Accepting Infertility – A Man’s View #1

posted in: A Man's View | 2

Nicci keeps asking me “what do you think about this?”, as she is writing her blog posts.  So, after quite a lot of discussion, we’ve decided that I need to take a more active part.  NEWSFLASH: from now on I’m going to write A Man’s View of some of the subjects that come up.  I would like to put the proviso that I am just one man and that not all men will have the same reactions as mine; that said I hope this will put a different perspective into the mix.

A Man's View AndrewSetting the scene

So that you don’t have to read through the “About Nicci & Andrew” page here’s some background to my situation.  I have had a son, with my first wife, who had a medical condition and died aged 7 1/4 (I was his primary carer for his last 5 years).  My second wife died of a brain tumour and now I am married to Nicci.

Over the last week or so Nicci has done a couple of posts about grief and infertility [“Infertility – a different type of Bereavement” and “Infertility and the 5 stages of grief”].  Then yesterday Nicci read an article about someone (a widow) who had been told that losing a child was worse than losing a spouse.  That cause a long discussion.  Here’s my Man’s View …

Which grief is worse the loss of child or spouse?

To me the answer is neither just that they are/were different. With my son I had more time and worry invested, however, life was not easy and so there were mixed emotions including relief when he died.  I knew my second wife had a brain tumour before I had even met her.  I knew the prognosis and possible degenerative effects over time that might develop; “I had been through a lot worse with my son”.  Did this make her loss less than my sons?  No just different.  I was more prepared because I’d been there and done it before so knew what to expect.  I believe it also helped some of the grief for my son to be expunged.

A Man’s View of grief and infertility

Is grief an aspect of infertility?  Yes, it is but probably in a different way for men than women.  I look at it as more of what could have happened.  An example is if we had thought about having children earlier then we would have got onto the IVF route earlier which may have improved our chances.  Do I regret the fact that we don’t have children?  Yes of course I do.  Is there anything we could have done differently which might have given us children?  Maybe but that is using hindsight which can be a very dangerous thing.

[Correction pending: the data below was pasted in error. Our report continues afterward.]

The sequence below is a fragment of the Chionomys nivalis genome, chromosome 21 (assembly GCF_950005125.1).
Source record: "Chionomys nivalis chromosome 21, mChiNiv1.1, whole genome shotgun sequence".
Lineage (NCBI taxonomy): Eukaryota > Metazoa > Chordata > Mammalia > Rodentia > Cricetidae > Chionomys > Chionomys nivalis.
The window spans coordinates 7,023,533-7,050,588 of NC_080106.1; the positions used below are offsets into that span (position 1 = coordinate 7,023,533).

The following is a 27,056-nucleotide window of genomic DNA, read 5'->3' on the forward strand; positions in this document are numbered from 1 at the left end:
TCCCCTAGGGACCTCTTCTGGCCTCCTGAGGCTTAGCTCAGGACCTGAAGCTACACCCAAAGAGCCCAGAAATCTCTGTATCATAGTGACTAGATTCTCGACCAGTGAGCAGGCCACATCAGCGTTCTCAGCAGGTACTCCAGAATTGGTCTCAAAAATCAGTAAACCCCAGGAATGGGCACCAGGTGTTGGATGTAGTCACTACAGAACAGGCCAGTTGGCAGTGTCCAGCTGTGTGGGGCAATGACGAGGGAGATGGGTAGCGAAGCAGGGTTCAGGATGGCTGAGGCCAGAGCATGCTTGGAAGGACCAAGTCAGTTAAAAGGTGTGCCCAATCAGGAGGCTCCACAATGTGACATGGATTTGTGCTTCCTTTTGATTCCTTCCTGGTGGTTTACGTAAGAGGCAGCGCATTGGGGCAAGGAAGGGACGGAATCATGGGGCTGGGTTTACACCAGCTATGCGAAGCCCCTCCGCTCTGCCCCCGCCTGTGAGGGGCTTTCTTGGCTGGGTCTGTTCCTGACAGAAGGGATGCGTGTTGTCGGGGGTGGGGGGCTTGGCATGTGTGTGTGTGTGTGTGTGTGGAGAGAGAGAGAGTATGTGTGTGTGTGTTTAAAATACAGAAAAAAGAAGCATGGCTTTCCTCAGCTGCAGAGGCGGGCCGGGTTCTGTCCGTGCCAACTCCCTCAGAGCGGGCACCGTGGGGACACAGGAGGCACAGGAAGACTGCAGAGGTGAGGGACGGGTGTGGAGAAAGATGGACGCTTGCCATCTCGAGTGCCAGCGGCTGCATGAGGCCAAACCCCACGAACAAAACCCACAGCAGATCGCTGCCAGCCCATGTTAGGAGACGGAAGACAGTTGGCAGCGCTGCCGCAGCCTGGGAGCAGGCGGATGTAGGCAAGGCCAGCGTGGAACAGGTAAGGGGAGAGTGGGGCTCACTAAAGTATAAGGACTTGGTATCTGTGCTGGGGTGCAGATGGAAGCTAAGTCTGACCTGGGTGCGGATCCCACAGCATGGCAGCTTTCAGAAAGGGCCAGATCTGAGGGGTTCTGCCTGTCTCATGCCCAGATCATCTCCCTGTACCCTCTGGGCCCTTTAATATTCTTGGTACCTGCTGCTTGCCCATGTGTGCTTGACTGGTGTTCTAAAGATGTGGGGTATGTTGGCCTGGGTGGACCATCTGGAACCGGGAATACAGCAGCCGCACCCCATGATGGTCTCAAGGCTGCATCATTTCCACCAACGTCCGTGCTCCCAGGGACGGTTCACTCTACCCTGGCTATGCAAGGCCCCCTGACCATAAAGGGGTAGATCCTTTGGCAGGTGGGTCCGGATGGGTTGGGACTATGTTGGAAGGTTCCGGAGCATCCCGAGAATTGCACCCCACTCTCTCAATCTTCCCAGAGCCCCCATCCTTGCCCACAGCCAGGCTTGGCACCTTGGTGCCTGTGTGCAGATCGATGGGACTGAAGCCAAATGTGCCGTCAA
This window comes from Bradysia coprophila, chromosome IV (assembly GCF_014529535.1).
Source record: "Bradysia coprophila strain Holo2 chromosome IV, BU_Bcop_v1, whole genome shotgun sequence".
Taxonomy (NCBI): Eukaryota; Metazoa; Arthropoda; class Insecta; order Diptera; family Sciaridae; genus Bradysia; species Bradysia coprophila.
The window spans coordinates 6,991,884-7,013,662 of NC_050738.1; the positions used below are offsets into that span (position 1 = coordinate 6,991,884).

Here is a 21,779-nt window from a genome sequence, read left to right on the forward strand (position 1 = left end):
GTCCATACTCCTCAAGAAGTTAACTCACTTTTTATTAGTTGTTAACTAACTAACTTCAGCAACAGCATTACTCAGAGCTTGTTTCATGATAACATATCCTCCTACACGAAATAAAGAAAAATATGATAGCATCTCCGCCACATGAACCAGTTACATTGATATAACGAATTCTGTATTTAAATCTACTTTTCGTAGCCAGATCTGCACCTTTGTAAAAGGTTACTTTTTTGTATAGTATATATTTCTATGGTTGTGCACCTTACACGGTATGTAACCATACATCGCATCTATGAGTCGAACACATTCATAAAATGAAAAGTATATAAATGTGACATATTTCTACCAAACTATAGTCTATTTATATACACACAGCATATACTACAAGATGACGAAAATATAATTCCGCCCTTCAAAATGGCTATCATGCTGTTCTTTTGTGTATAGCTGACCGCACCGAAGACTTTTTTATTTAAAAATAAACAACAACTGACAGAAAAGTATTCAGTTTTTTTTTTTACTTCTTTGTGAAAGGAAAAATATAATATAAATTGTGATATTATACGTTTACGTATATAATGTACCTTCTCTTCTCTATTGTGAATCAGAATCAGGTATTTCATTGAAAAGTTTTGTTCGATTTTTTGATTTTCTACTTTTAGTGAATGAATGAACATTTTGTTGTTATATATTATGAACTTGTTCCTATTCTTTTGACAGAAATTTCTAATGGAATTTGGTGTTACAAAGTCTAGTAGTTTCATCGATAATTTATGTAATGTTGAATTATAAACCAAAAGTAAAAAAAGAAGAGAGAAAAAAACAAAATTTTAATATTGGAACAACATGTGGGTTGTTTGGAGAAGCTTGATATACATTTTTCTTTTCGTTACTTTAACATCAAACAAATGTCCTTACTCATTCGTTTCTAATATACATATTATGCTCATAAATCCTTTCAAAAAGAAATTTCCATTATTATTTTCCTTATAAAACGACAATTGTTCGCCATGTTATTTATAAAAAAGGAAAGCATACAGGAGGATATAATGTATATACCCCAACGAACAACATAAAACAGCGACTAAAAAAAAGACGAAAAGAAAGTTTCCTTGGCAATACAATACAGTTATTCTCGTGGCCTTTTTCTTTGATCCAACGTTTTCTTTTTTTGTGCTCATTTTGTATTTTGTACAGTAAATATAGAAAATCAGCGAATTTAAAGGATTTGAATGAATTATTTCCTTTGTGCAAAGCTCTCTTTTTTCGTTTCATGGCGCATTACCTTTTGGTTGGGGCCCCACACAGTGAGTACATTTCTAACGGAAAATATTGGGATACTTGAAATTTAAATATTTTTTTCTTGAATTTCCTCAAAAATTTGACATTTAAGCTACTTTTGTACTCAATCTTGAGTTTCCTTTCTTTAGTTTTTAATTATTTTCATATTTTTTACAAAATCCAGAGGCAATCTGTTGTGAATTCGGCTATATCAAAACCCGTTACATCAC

So grief is grief.  It doesn’t matter who it is for.  No grief is worse than any other.  Does it get easier?  Yes, and no.   The fact is, as with most things in life, the first time is always the worst/most difficult.  We don’t really know what’s happening, thus making the next time “easier”.  Just accept it is going to happen and don’t fight it, because if you do it comes back to be finished off when you least expect it.

Thanks for reading.

 

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2 Responses

  1. Great post Andrew and thanks for sharing, I think you nail it when you say ‘its different’ We love our children differently to the way we love a partner that doesnt mean that love is any weaker just different so logic would dictate that the grief process is still strong but different.

    • Andrew Fletcher

      Thanks Kevin for the encouragement. I hope to start putting the man’s perspective on things more frequently because it’s not just women that are affected by infertility, men are as well be it directly or indirectly.